8 Food Allergens You Need to Know

Trust20 Contributors

October 12, 2021

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Trust20 recently outlined the differences between a food allergy, intolerance, and preference – but what kinds of food allergies are out there? Food Allergy Research & Education notes that food allergies are a life-threatening medical condition affecting 32 million Americans. In fact, one in every 13 children has a food allergy. 

A food allergy occurs when someone’s immune system overreacts to a protein or enzyme in a food. These immune responses range from mild to severe and some symptoms can even be mistaken for symptoms of other medical conditions. It is important for everyone who works in foodservice to understand the severity of food allergies and know what to look out for when someone at their table or in their establishment says they are allergic to a particular food.

WHAT TO LOOK FOR
It is required by law that food packaging identify allergens in a product and whether or not the product was prepared in a facility where there is risk for cross-contact with allergens. The Food Allergen Labeling and Consumer Protection Act of 2004 (FALCPA) identifies eight foods as major food allergens. They include:

  • Milk
  • Eggs
  • Fish
  • Shellfish
  • Tree nuts
  • Peanuts
  • Wheat
  • Soybean

In April 2021, the Food Allergy Safety, Treatment, Education, and Research (FASTER) Act was signed and declared sesame the 9th major food allergen recognized in the country (labeling sesame as an allergen will not be required until 2023).

PREVENTING ALLERGIC REACTIONS IN FOODSERVICE ENVIRONMENTS
The best way to prevent an allergic reaction is to practice safe food handling procedures. There are eight key ways to prevent allergic reactions in a foodservice environment:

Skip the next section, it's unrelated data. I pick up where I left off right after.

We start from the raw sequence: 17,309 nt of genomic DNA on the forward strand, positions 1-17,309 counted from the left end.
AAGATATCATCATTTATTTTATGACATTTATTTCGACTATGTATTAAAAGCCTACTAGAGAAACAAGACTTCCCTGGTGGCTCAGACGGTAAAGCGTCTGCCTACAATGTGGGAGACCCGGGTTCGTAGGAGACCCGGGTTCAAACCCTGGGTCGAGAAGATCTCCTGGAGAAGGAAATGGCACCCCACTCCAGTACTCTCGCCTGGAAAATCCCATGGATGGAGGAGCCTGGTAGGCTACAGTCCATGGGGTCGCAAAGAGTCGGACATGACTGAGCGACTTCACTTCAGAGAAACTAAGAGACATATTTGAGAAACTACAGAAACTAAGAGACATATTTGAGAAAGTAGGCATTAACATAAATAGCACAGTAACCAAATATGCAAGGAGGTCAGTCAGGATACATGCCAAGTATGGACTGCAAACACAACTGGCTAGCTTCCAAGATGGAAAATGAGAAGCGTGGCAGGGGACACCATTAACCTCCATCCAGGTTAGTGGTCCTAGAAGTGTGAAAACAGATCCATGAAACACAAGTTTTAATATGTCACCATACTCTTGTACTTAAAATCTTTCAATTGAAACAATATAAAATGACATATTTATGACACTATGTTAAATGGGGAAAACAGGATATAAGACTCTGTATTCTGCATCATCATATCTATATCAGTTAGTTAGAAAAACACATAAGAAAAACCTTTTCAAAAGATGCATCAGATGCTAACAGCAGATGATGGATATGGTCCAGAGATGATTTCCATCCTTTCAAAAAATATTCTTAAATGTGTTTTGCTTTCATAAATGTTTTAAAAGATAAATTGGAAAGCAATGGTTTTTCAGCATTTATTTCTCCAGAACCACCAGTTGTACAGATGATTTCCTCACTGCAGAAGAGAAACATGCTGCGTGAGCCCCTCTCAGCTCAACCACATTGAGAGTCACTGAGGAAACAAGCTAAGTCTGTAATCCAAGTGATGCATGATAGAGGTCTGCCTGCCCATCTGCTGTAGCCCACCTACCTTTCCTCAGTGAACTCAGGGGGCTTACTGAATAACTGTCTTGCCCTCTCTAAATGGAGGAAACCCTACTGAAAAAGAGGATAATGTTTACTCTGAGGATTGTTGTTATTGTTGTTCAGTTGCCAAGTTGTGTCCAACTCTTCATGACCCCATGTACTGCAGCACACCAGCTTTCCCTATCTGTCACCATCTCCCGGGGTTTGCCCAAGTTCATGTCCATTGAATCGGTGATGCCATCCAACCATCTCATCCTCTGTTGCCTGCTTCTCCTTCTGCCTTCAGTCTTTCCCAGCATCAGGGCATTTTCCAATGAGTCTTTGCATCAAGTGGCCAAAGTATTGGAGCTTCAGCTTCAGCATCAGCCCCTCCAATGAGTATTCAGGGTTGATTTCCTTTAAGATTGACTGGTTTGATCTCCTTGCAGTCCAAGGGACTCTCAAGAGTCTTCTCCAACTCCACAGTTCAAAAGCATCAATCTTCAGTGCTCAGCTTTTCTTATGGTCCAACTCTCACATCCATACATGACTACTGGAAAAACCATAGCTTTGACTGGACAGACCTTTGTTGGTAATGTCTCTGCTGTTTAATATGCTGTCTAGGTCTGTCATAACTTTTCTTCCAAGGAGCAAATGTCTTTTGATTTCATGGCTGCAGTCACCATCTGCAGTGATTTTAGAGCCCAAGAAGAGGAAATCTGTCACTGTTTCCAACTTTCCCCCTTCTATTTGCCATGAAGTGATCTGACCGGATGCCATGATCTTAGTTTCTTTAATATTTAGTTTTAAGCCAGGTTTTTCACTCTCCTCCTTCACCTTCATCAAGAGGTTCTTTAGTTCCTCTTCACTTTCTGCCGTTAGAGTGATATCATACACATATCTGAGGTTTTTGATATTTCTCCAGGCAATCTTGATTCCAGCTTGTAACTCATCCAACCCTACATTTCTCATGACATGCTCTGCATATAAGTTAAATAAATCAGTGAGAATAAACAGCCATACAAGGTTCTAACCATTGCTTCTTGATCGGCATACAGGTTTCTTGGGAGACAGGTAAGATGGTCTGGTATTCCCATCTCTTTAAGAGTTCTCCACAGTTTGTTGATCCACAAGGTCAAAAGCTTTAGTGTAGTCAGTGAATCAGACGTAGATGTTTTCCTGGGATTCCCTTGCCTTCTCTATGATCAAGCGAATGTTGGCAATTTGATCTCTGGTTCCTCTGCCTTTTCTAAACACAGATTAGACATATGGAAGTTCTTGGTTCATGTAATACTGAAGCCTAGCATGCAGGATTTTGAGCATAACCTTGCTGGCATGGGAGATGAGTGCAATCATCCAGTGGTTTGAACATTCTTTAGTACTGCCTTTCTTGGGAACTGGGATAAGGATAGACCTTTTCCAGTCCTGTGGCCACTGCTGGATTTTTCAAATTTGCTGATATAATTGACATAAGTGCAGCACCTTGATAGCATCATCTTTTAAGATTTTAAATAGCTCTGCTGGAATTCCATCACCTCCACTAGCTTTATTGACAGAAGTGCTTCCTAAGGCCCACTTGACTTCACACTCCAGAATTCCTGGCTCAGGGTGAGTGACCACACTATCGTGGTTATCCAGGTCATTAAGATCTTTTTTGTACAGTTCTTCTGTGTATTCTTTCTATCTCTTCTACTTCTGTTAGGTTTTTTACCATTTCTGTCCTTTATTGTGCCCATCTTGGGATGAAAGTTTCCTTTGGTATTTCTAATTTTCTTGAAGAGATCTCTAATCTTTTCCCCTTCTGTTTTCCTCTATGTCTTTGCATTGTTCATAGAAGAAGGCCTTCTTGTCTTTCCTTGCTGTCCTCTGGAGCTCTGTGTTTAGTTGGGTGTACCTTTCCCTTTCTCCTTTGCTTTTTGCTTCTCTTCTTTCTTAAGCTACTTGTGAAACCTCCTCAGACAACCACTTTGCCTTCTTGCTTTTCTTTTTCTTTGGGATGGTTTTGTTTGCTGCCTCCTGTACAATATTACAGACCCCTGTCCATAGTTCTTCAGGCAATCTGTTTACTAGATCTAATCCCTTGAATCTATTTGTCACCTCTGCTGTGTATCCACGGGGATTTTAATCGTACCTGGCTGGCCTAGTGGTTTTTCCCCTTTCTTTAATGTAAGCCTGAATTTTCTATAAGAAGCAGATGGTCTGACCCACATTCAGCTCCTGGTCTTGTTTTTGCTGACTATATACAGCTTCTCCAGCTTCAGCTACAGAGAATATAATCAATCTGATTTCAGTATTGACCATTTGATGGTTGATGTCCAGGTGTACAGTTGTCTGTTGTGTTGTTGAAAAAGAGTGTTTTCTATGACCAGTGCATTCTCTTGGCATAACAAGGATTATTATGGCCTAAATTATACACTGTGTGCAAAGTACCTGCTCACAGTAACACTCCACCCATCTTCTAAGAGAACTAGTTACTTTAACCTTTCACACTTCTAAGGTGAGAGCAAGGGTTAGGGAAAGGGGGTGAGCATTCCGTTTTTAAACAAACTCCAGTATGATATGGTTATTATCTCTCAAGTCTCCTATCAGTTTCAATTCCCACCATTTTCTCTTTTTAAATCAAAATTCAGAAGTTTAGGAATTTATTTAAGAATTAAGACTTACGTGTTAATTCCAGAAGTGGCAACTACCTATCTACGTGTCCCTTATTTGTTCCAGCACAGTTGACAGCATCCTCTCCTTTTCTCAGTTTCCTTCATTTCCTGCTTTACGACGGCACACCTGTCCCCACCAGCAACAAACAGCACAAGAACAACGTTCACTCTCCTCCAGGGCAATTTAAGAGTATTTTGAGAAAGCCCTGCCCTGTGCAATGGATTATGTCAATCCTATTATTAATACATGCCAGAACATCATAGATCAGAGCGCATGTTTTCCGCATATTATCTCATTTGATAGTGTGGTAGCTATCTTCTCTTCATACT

• Establish food allergen policies and share them with your guests
  • Ask guests if they have food allergies
  • Inform the entire staff after an allergen-free order has been placed
  • Establish food allergen policies and share them with your guests
  • Store allergenic ingredients separately from other stock
  • Check ingredient labels for allergens
  • Wash hands and change gloves before and after handling allergens
  • Use separate utensils and food contact surfaces for handling allergens
  • Sanitize all utensils and surfaces that touch allergens

THE BOTTOM LINE
Food allergies are incredibly common and you never know how severe someone’s allergic reaction may be just by looking at them. Taking the appropriate steps to prevent cross-contact of foods will protect you, your guests, as well as the establishment serving them. It is also vital you ensure you and your team all know the proper procedures and protocols in case someone has an allergic reaction in your restaurant. Need a refresher on food handler safety for you or your team? Check out Trust20’s Food Handler Certificate course. Safe food handling practices are just the beginning - stay tuned for Trust20’s upcoming allergen safety training!

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